— U.S. Ambassador Linda Thomas-Greenfield said Monday that Washington would seek international condemnation of North Korea’s November 18 intercontinental ballistic missile test. The test was Pyongyang’s eighth ICBM launch this year and part of a record 63 ballistic missile launches in 2022. At the U.N. Security Council, Thomas-Greenfield said the U.S. would propose a presidential statement – one step below a council resolution. But such a statement requires all 15 members to agree, and Russia and China signaled they would block such a measure. To date, no statement has been adopted.

— The U.N. said Wednesday that the U.N. coordinator for the Black Sea Grain Initiative, Amir Abdulla, is stepping down from his position for personal reasons. The secretary-general expressed his gratitude for Abdulla’s work. His deputy, Ben Parker, will act as officer in charge for the U.N. at the joint coordination center in Istanbul until the position is filled. Since the initiative was signed in late July, nearly 12 million metric tons of Ukrainian grain and other foodstuffs have been exported from three Ukrainian ports.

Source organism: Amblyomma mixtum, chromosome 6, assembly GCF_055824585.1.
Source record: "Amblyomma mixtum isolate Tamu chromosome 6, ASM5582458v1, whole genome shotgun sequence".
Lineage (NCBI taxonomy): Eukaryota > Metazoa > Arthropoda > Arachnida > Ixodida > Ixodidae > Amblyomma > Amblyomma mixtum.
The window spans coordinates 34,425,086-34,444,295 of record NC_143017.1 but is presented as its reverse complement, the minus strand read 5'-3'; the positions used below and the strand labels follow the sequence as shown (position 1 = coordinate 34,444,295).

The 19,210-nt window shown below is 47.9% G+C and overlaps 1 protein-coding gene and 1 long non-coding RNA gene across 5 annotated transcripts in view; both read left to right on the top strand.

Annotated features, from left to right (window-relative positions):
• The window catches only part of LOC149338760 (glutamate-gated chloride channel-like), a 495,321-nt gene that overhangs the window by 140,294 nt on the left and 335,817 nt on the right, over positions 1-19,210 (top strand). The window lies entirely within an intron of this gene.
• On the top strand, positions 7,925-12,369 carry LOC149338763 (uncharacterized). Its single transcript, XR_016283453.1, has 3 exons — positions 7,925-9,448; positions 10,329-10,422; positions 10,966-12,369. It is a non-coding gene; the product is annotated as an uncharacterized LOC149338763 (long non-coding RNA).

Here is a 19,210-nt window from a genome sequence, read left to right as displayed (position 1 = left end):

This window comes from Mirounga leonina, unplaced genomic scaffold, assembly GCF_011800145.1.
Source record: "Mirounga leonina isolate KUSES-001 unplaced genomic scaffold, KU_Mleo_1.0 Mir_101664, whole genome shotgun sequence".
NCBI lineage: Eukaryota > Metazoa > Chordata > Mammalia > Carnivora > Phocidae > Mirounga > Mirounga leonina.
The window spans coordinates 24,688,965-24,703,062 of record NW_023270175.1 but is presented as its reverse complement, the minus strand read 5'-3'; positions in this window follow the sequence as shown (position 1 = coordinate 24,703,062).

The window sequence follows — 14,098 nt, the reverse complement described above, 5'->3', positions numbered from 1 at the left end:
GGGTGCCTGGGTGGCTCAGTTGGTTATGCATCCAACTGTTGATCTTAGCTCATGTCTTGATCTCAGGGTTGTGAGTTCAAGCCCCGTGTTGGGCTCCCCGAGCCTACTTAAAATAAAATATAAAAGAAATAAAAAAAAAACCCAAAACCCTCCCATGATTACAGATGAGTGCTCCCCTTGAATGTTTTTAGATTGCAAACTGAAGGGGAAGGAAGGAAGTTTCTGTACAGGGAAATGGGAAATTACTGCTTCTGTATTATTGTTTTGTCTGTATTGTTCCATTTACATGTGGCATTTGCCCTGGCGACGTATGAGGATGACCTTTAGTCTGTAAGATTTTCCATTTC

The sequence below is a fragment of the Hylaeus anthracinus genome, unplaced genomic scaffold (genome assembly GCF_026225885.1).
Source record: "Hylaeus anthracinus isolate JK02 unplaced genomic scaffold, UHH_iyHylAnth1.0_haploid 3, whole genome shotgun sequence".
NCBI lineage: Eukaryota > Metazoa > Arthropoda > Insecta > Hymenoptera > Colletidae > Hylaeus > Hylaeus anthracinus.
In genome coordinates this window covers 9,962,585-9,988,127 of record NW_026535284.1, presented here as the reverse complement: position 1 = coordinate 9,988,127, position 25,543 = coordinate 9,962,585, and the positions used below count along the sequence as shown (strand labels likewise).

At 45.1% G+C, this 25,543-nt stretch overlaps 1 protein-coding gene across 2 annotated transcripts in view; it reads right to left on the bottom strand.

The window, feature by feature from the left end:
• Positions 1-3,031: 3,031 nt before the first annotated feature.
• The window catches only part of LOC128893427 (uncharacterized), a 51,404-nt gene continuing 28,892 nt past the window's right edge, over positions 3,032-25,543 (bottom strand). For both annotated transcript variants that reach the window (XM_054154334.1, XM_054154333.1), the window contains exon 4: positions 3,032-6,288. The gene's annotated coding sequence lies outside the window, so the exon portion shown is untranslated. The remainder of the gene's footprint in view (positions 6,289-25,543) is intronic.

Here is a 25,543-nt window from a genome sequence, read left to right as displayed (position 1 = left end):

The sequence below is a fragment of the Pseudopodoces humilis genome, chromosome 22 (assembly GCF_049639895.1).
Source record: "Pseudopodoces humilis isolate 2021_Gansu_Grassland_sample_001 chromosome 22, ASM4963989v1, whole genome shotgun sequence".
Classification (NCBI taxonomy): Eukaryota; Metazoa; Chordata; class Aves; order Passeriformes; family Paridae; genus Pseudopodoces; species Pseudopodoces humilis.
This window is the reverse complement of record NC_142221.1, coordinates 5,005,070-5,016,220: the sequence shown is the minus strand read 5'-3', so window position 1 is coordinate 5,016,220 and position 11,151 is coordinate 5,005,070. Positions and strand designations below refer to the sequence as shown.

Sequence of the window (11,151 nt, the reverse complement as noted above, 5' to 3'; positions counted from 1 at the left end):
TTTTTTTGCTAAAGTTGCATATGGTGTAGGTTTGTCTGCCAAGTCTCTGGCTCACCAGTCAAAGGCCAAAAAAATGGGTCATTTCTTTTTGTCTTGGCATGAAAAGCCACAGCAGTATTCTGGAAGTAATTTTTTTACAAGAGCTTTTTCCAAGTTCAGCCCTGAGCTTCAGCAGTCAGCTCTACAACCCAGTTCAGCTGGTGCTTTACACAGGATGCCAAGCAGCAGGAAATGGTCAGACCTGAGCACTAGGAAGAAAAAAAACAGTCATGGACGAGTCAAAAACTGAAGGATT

— U.N. Special Envoy on Myanmar Noeleen Heyzer said on November 19 that she was encouraged by the announcement of the mass release of detainees in Myanmar. She repeated calls for the immediate release of all children and political prisoners, including President Win Myint and State Counsellor Aung San Suu Kyi. The country’s military junta said it would release nearly 5,800 prisoners to mark national day on November 17.

Quote of Note

“The old methods and the fortress mentality of those who wield power simply don’t work. In fact, they only aggravate the situation. We are now in a full-fledged human rights crisis.”

U.N. High Commissioner for Human Rights Volker Turk at Thursday’s special session on the Iranian government’s crackdown on protesters.

What we are watching next week

Friday marks the International Day for the Elimination for Violence against Women and the start of the 16 Days of Activism Against Gender-Based Violence. Secretary-General Guterres is calling on governments to increase funding to women’s rights groups and organizations.